Thibs has also inserted his bench en masse, giving all or most of his starters rest at the same time. Many of those changes gave the other team momentum after the starters got us a nice double digit lead and now we possess a record for giving up at least 16 games when having a double digit lead. San Antonio saw that Dedmon would be better for the starters than coming off the bench and now they have Pau coming off the bench and made themselves better and deeper. When we started so poorly this year, could bringing G and LaVine off the bench and having Rush, Belly or Cole start gave us a deeper more effective team? This is Thibs fault for not finding out. Almost all his moves have been made by injury, not tinkering with what he had, to get the most from his stars and his bench.

    With another year wasted, we have to hope that the wolves can get replacements for bench players that didn’t take advantage of their opportunity to come in and show they belong in this league. It may be better to find vet starters at bigger salaries and move LaVine and Ghorgi to the bench. I don’t think any of our bench will go somewhere else and become something great like Phoenix Thomas and Dragic or Kawhi going to San Antonio. However, because we are not much better than last year, what quality players will come to Minny this year for less than top dollar? If Dunn is an example of Thibs decision making, will adding another Thibs disciple in the draft make us better? Imagine if Thon Maker had been our pick and this year we added a young point guard. What happens if an excellent pass first PG is the best player on the board when we draft?

    Last nights game is so reflective of how this franchise has shot itself in the foot every year since the Western Conference finals. No bench. KAT and Wiggins taking turns going one on one instead of finding ways to play off each other and both working to make others better. Injuries to key personal.
    It isn’t all Thibs fault, but it appears that he isn’t the solution either.

  3. It’s easy to pick the bench apart… because they suck. Why? To over simplify, it’s half Thibs fault, at least, because he’s POBO. I guess my concern isn’t so much his ability to put guys together as get the best out of the guys we have. Take Cole Aldrich. He’s not a great player. He might not even be a good player. His good stint for the LAC may have been a bit of a mirage. But he’s not useless. I mean, you can plug a hole with him for a few minutes to give Towns and Gorgui rests. To Thibs’ way of coaching, Aldrich is so bad he’s not playable and that’s simply not true. So why does he refuse to play him? What is the strategic point of not consistently playing backup bigs to slightly lower starter minutes? This is actually an issue across the board, but I’m using Cole as an example. And this problem is like a spinning drain. Guys that might not look exciting enough to find minutes, like Cole, just look worse when you don’t give them consistent play and you don’t form a full 2nd unit with consistent time and chemistry developed. You give ’em a bunch of DNP’s and then throw them out there randomly… of course they look bad. That’s not a strategy to maximize what you get out of guys. They need to know what other guys they will usually play with, how often and play with regularity in order to function as usable players. This is unbelievably basic and it’s a little odd I’m I even have a reason to speak about it but it really seems like something that doesn’t occur or matter to Thibs and how he handles a bench.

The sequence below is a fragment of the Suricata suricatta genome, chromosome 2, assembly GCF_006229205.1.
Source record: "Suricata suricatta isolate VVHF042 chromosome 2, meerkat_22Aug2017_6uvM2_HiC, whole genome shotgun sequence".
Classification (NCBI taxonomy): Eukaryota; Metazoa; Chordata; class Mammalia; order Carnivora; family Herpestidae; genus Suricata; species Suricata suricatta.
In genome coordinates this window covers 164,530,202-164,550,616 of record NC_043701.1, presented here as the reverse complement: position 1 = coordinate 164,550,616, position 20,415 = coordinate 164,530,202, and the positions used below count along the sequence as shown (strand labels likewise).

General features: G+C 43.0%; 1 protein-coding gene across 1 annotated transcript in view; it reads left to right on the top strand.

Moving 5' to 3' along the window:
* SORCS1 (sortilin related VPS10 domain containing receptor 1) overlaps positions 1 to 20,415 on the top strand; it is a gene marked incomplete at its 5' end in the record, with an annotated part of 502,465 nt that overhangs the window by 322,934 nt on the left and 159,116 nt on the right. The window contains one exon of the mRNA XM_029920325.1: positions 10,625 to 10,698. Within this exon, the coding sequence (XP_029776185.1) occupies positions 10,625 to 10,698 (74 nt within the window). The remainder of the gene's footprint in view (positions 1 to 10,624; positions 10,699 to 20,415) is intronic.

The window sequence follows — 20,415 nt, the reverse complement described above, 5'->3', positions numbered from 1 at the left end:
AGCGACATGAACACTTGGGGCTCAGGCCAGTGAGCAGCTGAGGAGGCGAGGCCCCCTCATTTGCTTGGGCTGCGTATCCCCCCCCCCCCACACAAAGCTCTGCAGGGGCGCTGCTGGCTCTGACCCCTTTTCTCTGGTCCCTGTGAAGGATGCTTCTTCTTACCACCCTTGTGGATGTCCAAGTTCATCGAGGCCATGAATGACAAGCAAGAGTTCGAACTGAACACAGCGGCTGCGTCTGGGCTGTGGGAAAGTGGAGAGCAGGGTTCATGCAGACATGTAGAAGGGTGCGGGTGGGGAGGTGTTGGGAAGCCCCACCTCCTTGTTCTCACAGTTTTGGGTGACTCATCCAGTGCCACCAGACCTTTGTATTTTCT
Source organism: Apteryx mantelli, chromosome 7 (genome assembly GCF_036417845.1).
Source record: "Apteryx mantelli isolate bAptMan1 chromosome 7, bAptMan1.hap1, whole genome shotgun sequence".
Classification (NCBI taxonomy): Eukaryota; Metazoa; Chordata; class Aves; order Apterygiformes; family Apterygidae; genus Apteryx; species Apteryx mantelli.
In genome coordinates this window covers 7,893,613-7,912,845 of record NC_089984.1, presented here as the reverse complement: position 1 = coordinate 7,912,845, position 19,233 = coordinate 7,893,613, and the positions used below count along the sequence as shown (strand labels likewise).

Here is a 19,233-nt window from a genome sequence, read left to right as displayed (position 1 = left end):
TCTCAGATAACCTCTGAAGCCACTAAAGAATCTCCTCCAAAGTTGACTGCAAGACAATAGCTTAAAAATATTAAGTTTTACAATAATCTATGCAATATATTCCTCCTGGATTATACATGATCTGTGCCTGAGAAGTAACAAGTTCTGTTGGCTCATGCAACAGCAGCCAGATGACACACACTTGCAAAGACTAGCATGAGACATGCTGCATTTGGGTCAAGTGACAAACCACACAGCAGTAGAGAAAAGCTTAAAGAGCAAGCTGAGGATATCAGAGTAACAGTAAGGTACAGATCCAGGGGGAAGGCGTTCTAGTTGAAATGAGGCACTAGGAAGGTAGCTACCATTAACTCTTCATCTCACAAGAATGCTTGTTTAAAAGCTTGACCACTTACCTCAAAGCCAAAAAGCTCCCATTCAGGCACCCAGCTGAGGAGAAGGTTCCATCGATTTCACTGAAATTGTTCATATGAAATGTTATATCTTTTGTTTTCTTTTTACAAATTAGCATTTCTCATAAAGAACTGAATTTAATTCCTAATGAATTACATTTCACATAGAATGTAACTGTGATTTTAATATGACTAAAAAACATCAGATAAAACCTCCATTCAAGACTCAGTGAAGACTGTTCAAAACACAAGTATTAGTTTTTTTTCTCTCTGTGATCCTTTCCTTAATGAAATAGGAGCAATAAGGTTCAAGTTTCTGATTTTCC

So… we certainly need to upgrade our bench, but we also need to play a bench. As far as what Tom has to say about Dunn, Thon and Thibs’ decision making, I agree there’s a big question mark there. I mean, he’s not been in the POBO role long at all so we have very little work to check. But the bench pieces he helped put together (and the fact that he won’t play many of his own acquisitions) together with the less than stellar value for our 5th pick even given a weak draft doesn’t add up to a very good grade so far. I will credit him with not pulling a wild trigger on big deals that might have been foolish in the long run. So his caution is something I see as a positive. However, his ability to make small helpful moves with Layden is not yet proven.

  4. I agree that Thibs has to shoulder the blame for not getting the most out of what little bench he has. I also think that putting in wholesale bench units has been a disaster, because he started his best players and had little star power off the bench, when he rested his starters. Having leaders in your first and second units is so important, I think he would have been better served with a starter unit of KAT, Cole, Wiggins, Rush and Rubio. Second units of Zack, G, Belly, Baz and Dunn or Tyus, challenging Zack to be the leader and getting these guys to play hard. At the end of games, he could bring Zack in with the starters and G or Belly or whomever was hot that night. He didn’t.

    As a matter of fact, he was so locked into his rotation that opposing coaches could bring in mismatches and he had no counters. I can’t imagine how laughable his team was to game plan for. His only creativity came from injuries and that was begrudgingly. As soon as a player got healthy, guys like Rush were sentenced to DNP-CD.

    Next year, with Pek, Garnett’s and possibly Shabazz money gone, he has the opportunity to add players. I think that he needs to go after a veteran or two that could be able to push for starting positions. Not just bench players, but actually a PF and a 3 and D player that could push G, Wiggins and LaVine to up their game on both ends of the floor, or face losing a starting position. He will also need a strong big to offset guys like Nurkic and centers that give KAT trouble.

    This team has to reverse the 20 games that they had large leads fade in the third or fourth Quarters. With Ricky’s discovery of his shooting touch, teams will have to choose how much they can leave him wide open. Thibs also needs to look in the mirror and, since basketball is his only passion, ask himself if he really did his best job running the game for his team. His use of timeouts, his substitutions, his desire to give Dunn minutes he didn’t earn all have to be reviewed by him and his staff. Other coaches are able to have lives outside of basketball and still out coach our mad monk.